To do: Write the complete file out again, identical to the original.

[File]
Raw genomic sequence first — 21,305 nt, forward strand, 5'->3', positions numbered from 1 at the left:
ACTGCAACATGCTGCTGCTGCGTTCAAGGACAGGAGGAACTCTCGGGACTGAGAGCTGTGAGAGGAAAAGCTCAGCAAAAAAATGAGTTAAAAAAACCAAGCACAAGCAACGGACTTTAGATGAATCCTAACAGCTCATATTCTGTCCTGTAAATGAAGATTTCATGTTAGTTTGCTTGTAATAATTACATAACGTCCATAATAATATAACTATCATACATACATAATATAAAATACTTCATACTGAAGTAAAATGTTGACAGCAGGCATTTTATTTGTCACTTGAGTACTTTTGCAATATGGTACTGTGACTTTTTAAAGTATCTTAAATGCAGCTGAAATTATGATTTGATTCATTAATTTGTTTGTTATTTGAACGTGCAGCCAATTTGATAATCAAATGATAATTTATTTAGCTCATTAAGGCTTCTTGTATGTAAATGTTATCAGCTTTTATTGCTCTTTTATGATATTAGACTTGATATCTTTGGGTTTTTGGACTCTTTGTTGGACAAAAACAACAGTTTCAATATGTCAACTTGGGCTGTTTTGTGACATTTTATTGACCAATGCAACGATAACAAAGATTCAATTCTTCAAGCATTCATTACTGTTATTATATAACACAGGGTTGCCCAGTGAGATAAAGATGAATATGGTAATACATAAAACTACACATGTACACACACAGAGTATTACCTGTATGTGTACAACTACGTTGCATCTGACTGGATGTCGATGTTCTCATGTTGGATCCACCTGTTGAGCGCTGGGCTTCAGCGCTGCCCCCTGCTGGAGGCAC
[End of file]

Raw genomic sequence first — 21,305 nt, forward strand, 5'->3', positions numbered from 1 at the left:
ACTGCAACATGCTGCTGCTGCGTTCAAGGACAGGAGGAACTCTCGGGACTGAGAGCTGTGAGAGGAAAAGCTCAGCAAAAAAATGAGTTAAAAAAACCAAGCACAAGCAACGGACTTTAGATGAATCCTAACAGCTCATATTCTGTCCTGTAAATGAAGATTTCATGTTAGTTTGCTTGTAATAATTACATAACGTCCATAATAATATAACTATCATACATACATAATATAAAATACTTCATACTGAAGTAAAATGTTGACAGCAGGCATTTTATTTGTCACTTGAGTACTTTTGCAATATGGTACTGTGACTTTTTAAAGTATCTTAAATGCAGCTGAAATTATGATTTGATTCATTAATTTGTTTGTTATTTGAACGTGCAGCCAATTTGATAATCAAATGATAATTTATTTAGCTCATTAAGGCTTCTTGTATGTAAATGTTATCAGCTTTTATTGCTCTTTTATGATATTAGACTTGATATCTTTGGGTTTTTGGACTCTTTGTTGGACAAAAACAACAGTTTCAATATGTCAACTTGGGCTGTTTTGTGACATTTTATTGACCAATGCAACGATAACAAAGATTCAATTCTTCAAGCATTCATTACTGTTATTATATAACACAGGGTTGCCCAGTGAGATAAAGATGAATATGGTAATACATAAAACTACACATGTACACACACAGAGTATTACCTGTATGTGTACAACTACGTTGCATCTGACTGGATGTCGATGTTCTCATGTTGGATCCACCTGTTGAGCGCTGGGCTTCAGCGCTGCCCCCTGCTGGAGGCAC